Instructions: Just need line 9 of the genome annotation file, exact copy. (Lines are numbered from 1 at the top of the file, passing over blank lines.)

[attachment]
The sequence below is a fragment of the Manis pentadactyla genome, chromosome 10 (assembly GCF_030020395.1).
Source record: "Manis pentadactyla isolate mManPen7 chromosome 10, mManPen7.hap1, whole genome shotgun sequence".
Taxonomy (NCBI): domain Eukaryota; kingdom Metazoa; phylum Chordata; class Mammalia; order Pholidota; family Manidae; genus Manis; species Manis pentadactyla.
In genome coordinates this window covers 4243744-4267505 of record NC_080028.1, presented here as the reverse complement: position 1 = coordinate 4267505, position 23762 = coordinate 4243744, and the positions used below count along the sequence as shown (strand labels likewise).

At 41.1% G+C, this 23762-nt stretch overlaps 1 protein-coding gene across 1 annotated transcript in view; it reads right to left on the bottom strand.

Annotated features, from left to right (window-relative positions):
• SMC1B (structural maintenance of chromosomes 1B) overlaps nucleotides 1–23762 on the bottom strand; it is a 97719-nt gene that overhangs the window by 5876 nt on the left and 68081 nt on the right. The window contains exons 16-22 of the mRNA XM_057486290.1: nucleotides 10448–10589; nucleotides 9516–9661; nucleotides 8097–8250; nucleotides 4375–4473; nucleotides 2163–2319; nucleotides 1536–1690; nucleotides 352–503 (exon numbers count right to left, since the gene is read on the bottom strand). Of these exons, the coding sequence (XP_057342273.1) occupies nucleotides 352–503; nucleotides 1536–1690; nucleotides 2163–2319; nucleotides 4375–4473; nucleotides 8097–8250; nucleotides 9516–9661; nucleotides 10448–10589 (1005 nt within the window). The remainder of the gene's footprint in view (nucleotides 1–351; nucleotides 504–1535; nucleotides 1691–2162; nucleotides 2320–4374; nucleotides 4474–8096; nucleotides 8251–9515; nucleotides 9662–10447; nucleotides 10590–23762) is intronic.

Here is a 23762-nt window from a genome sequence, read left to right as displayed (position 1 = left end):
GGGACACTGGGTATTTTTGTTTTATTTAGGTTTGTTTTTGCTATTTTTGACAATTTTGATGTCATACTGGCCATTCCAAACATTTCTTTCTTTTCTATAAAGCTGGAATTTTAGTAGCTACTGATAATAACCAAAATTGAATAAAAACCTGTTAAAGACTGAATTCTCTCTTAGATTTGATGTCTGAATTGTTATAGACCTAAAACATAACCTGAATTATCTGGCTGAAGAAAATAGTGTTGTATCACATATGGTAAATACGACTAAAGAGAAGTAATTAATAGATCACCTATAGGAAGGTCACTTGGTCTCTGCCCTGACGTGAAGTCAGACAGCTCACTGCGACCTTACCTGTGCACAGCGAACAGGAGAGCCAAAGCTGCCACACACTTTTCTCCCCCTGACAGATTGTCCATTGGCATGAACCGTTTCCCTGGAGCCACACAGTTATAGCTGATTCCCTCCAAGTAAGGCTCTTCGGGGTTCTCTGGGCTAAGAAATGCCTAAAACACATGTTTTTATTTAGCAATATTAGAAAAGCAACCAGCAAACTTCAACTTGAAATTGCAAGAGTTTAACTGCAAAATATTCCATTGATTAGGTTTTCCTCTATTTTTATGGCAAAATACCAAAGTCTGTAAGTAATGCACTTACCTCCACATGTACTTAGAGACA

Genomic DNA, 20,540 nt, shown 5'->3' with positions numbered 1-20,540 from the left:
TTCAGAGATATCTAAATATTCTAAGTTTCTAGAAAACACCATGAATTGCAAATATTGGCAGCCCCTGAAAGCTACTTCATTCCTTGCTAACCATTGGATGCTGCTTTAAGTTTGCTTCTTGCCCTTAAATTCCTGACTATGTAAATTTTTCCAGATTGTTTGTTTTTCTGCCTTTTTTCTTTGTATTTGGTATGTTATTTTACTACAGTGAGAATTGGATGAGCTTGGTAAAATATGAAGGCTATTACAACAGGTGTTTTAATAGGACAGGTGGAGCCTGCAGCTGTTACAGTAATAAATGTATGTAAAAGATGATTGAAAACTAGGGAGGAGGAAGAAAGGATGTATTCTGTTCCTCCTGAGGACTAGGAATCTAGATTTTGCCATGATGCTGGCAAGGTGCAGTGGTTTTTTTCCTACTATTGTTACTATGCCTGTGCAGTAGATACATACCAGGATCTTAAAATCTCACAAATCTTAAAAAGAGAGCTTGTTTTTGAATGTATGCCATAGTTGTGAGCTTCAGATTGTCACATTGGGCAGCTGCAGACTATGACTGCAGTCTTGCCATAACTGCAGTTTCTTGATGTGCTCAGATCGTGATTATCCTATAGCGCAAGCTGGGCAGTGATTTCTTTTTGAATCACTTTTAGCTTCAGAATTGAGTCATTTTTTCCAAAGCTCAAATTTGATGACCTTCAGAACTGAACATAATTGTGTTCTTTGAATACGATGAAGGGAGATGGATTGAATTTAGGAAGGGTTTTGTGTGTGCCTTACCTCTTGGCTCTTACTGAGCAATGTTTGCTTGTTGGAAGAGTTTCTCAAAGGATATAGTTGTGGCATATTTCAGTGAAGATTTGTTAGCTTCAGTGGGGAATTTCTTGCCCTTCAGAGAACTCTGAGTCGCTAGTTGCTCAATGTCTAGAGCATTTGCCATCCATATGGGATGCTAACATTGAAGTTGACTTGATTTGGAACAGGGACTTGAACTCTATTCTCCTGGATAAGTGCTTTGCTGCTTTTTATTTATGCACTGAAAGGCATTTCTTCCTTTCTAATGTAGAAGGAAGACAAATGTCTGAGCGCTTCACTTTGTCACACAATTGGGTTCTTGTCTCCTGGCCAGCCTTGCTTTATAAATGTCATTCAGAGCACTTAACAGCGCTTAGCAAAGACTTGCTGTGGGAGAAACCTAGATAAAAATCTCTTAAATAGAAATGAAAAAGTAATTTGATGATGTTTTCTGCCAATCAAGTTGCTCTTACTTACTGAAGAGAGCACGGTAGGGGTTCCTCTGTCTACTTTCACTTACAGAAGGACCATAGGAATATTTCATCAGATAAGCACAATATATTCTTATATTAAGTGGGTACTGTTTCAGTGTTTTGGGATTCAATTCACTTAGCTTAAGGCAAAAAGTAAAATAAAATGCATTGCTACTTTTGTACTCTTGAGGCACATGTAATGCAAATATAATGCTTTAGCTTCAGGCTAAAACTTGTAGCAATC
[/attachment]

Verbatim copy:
GGGACACTGGGTATTTTTGTTTTATTTAGGTTTGTTTTTGCTATTTTTGACAATTTTGATGTCATACTGGCCATTCCAAACATTTCTTTCTTTTCTATAAAGCTGGAATTTTAGTAGCTACTGATAATAACCAAAATTGAATAAAAACCTGTTAAAGACTGAATTCTCTCTTAGATTTGATGTCTGAATTGTTATAGACCTAAAACATAACCTGAATTATCTGGCTGAAGAAAATAGTGTTGTATCACATATGGTAAATACGACTAAAGAGAAGTAATTAATAGATCACCTATAGGAAGGTCACTTGGTCTCTGCCCTGACGTGAAGTCAGACAGCTCACTGCGACCTTACCTGTGCACAGCGAACAGGAGAGCCAAAGCTGCCACACACTTTTCTCCCCCTGACAGATTGTCCATTGGCATGAACCGTTTCCCTGGAGCCACACAGTTATAGCTGATTCCCTCCAAGTAAGGCTCTTCGGGGTTCTCTGGGCTAAGAAATGCCTAAAACACATGTTTTTATTTAGCAATATTAGAAAAGCAACCAGCAAACTTCAACTTGAAATTGCAAGAGTTTAACTGCAAAATATTCCATTGATTAGGTTTTCCTCTATTTTTATGGCAAAATACCAAAGTCTGTAAGTAATGCACTTACCTCCACATGTACTTAGAGACA